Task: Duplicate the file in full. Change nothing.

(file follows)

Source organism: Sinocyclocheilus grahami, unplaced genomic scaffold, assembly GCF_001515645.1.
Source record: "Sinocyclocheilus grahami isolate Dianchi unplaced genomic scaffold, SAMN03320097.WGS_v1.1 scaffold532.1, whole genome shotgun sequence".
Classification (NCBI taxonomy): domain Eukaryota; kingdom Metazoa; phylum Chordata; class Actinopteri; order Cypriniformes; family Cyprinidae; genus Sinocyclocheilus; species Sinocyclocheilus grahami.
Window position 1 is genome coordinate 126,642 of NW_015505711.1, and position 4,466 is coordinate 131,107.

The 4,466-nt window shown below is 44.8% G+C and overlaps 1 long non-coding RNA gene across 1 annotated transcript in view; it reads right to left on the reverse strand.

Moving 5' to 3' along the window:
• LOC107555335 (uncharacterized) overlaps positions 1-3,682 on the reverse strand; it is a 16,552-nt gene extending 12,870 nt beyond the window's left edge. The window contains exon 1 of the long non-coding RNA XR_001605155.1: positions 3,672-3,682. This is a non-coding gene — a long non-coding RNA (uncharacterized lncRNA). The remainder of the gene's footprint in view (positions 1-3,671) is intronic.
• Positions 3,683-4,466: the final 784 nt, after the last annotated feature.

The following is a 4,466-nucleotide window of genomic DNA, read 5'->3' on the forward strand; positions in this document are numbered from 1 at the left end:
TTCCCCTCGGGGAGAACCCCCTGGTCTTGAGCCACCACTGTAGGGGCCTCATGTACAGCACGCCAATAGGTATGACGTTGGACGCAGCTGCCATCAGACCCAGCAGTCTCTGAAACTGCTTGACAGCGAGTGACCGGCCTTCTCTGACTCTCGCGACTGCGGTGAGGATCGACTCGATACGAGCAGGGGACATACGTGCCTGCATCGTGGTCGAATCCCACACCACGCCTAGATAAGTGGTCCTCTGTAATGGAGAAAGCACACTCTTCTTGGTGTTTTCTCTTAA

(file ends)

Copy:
Source organism: Sinocyclocheilus grahami, unplaced genomic scaffold, assembly GCF_001515645.1.
Source record: "Sinocyclocheilus grahami isolate Dianchi unplaced genomic scaffold, SAMN03320097.WGS_v1.1 scaffold532.1, whole genome shotgun sequence".
Classification (NCBI taxonomy): domain Eukaryota; kingdom Metazoa; phylum Chordata; class Actinopteri; order Cypriniformes; family Cyprinidae; genus Sinocyclocheilus; species Sinocyclocheilus grahami.
Window position 1 is genome coordinate 126,642 of NW_015505711.1, and position 4,466 is coordinate 131,107.

The 4,466-nt window shown below is 44.8% G+C and overlaps 1 long non-coding RNA gene across 1 annotated transcript in view; it reads right to left on the reverse strand.

Moving 5' to 3' along the window:
• LOC107555335 (uncharacterized) overlaps positions 1-3,682 on the reverse strand; it is a 16,552-nt gene extending 12,870 nt beyond the window's left edge. The window contains exon 1 of the long non-coding RNA XR_001605155.1: positions 3,672-3,682. This is a non-coding gene — a long non-coding RNA (uncharacterized lncRNA). The remainder of the gene's footprint in view (positions 1-3,671) is intronic.
• Positions 3,683-4,466: the final 784 nt, after the last annotated feature.

The following is a 4,466-nucleotide window of genomic DNA, read 5'->3' on the forward strand; positions in this document are numbered from 1 at the left end:
TTCCCCTCGGGGAGAACCCCCTGGTCTTGAGCCACCACTGTAGGGGCCTCATGTACAGCACGCCAATAGGTATGACGTTGGACGCAGCTGCCATCAGACCCAGCAGTCTCTGAAACTGCTTGACAGCGAGTGACCGGCCTTCTCTGACTCTCGCGACTGCGGTGAGGATCGACTCGATACGAGCAGGGGACATACGTGCCTGCATCGTGGTCGAATCCCACACCACGCCTAGATAAGTGGTCCTCTGTAATGGAGAAAGCACACTCTTCTTGGTGTTTTCTCTTAA